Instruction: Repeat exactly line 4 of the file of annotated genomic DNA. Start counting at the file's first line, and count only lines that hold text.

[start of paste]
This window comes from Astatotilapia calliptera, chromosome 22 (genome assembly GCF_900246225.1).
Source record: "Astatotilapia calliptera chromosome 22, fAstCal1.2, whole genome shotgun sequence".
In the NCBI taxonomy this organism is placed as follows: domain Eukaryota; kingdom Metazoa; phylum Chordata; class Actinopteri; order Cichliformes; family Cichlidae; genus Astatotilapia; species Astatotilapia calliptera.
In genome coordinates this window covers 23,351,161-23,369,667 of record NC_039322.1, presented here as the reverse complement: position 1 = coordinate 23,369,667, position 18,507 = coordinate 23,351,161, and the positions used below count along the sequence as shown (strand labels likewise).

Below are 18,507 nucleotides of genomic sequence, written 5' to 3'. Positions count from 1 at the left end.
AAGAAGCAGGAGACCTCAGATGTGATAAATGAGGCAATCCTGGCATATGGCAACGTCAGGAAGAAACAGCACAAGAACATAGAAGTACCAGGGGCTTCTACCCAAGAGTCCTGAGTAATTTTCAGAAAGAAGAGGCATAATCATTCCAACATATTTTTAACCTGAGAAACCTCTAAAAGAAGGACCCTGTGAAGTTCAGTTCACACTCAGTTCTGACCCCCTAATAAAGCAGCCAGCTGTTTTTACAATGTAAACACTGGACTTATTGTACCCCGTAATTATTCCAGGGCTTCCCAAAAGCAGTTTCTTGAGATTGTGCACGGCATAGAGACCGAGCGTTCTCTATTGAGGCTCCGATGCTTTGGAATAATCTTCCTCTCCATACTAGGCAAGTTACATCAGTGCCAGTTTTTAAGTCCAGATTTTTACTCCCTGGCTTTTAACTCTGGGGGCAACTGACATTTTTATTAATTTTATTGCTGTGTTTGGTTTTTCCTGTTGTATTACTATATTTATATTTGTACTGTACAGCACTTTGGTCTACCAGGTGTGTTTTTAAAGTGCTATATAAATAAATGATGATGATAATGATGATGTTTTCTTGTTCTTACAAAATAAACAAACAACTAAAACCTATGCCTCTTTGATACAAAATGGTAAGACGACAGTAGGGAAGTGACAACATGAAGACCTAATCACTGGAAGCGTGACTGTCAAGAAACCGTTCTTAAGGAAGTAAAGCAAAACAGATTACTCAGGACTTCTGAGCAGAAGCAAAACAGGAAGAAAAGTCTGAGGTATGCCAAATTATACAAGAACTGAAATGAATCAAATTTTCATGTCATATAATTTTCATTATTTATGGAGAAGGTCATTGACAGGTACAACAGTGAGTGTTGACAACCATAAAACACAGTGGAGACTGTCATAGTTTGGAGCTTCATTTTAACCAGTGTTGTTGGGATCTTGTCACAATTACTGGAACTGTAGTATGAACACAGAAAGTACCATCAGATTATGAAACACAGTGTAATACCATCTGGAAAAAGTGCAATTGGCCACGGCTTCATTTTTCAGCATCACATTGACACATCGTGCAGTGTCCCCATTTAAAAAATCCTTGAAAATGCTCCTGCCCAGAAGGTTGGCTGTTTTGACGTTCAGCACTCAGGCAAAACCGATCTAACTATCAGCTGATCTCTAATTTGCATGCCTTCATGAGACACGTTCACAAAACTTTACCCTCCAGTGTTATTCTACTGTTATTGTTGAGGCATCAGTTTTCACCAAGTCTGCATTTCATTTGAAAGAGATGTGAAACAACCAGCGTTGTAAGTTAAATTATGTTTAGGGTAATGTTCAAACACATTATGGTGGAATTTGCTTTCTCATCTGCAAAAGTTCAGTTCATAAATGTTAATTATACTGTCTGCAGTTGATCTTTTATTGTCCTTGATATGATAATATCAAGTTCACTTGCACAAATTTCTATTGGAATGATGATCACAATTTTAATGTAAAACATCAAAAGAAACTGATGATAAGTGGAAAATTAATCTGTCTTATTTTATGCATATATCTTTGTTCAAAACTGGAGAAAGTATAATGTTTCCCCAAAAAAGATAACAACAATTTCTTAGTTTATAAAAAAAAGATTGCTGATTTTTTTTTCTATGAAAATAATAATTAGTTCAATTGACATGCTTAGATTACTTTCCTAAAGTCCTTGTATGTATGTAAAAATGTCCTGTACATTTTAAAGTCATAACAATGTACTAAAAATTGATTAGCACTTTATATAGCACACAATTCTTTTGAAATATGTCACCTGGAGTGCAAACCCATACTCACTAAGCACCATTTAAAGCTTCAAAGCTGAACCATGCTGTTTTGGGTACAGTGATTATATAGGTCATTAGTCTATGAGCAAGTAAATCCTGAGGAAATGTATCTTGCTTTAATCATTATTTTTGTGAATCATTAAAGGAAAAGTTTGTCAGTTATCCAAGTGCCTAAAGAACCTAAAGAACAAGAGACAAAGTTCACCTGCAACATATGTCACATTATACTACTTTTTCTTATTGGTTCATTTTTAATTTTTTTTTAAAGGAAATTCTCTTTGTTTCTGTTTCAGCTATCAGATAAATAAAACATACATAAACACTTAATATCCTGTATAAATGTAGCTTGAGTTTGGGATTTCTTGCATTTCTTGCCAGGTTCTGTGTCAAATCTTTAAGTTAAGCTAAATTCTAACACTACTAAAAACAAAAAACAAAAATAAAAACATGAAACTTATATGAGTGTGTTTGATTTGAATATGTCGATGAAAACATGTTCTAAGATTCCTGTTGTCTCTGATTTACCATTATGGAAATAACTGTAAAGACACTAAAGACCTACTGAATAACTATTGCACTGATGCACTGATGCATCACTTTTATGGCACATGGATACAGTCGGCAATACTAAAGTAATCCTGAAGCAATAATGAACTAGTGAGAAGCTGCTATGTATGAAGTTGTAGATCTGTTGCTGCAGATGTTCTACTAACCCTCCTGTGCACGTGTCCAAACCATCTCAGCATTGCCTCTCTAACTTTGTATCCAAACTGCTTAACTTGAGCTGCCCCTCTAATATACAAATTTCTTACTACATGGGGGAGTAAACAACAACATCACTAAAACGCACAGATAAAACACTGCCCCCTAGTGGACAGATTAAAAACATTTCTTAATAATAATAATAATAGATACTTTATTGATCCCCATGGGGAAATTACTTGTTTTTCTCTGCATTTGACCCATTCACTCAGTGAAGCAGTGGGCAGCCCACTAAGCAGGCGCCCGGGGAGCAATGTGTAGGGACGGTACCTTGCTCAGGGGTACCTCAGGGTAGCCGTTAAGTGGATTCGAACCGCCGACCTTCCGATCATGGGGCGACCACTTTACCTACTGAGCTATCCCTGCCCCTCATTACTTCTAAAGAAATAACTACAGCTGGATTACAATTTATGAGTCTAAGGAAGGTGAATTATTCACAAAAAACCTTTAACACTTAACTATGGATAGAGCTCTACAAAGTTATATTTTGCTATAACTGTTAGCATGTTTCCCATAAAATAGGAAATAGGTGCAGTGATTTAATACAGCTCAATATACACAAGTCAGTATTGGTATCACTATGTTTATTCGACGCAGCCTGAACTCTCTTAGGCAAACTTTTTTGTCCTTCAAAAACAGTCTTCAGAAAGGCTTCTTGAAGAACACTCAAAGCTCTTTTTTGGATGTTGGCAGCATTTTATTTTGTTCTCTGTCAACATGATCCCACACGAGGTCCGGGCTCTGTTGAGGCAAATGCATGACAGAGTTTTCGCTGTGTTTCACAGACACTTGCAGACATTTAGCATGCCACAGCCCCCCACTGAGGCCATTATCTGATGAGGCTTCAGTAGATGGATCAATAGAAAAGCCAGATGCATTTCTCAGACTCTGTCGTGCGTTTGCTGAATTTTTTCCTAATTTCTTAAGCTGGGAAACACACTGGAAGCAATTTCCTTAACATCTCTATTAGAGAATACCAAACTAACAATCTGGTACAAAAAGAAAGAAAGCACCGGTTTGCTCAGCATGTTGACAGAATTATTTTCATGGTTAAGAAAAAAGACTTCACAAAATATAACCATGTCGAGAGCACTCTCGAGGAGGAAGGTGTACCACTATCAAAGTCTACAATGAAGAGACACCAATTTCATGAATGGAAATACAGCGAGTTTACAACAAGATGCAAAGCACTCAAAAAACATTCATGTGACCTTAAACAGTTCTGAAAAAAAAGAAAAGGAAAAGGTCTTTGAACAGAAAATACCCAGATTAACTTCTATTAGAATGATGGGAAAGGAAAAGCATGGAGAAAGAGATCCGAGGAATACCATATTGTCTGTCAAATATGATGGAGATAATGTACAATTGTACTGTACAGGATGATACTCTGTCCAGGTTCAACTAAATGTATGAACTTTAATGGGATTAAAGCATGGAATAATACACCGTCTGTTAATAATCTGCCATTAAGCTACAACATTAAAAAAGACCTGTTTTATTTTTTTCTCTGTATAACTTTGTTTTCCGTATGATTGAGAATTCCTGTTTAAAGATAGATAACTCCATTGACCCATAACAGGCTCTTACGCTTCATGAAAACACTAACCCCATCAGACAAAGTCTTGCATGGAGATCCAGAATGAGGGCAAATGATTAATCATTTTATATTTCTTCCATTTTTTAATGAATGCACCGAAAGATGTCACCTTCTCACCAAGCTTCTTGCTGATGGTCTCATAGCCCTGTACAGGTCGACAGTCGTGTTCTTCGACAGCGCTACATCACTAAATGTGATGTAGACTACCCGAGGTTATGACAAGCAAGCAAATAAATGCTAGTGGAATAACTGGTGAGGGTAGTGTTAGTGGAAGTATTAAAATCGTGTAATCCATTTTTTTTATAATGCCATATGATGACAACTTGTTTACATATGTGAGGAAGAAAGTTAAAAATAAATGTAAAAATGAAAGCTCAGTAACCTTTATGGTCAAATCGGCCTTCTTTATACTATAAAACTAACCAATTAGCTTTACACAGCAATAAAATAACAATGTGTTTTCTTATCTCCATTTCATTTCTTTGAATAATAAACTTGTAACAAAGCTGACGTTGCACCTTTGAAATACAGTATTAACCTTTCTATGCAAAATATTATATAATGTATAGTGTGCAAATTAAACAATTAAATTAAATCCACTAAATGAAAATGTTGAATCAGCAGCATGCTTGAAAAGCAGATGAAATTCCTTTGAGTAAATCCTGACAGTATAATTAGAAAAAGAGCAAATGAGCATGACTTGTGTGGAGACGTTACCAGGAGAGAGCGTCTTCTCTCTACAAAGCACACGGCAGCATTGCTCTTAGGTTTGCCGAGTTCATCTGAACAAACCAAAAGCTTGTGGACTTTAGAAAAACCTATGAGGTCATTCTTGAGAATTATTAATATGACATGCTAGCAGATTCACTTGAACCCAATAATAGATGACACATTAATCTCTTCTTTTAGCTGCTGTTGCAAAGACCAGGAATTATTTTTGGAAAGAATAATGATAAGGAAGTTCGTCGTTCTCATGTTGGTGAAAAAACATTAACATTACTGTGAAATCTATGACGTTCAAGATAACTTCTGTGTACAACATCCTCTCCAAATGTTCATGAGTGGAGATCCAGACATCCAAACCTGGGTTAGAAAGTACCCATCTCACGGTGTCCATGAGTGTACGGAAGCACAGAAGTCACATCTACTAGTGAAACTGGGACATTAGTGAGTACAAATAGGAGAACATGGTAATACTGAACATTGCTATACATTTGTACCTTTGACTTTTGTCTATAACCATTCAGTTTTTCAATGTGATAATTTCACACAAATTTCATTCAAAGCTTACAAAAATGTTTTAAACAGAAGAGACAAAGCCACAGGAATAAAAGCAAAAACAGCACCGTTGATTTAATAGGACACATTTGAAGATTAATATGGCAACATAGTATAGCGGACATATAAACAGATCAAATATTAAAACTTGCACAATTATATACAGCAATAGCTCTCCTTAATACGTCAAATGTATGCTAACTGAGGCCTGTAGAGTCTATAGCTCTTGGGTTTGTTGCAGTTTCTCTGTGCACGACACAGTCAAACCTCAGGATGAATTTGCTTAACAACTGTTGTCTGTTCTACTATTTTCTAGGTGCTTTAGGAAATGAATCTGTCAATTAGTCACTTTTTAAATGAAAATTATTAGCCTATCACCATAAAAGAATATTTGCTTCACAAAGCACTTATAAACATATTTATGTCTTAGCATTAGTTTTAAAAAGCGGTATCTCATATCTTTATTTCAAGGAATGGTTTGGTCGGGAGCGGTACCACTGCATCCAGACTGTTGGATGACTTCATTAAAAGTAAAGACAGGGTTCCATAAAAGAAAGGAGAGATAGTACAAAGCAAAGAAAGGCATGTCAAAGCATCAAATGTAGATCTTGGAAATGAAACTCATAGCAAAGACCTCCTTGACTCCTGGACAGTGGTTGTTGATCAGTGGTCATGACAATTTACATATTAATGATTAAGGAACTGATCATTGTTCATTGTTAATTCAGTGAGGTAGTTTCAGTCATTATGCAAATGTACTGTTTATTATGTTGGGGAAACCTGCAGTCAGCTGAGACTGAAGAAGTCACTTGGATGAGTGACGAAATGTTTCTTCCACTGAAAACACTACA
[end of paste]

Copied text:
In genome coordinates this window covers 23,351,161-23,369,667 of record NC_039322.1, presented here as the reverse complement: position 1 = coordinate 23,369,667, position 18,507 = coordinate 23,351,161, and the positions used below count along the sequence as shown (strand labels likewise).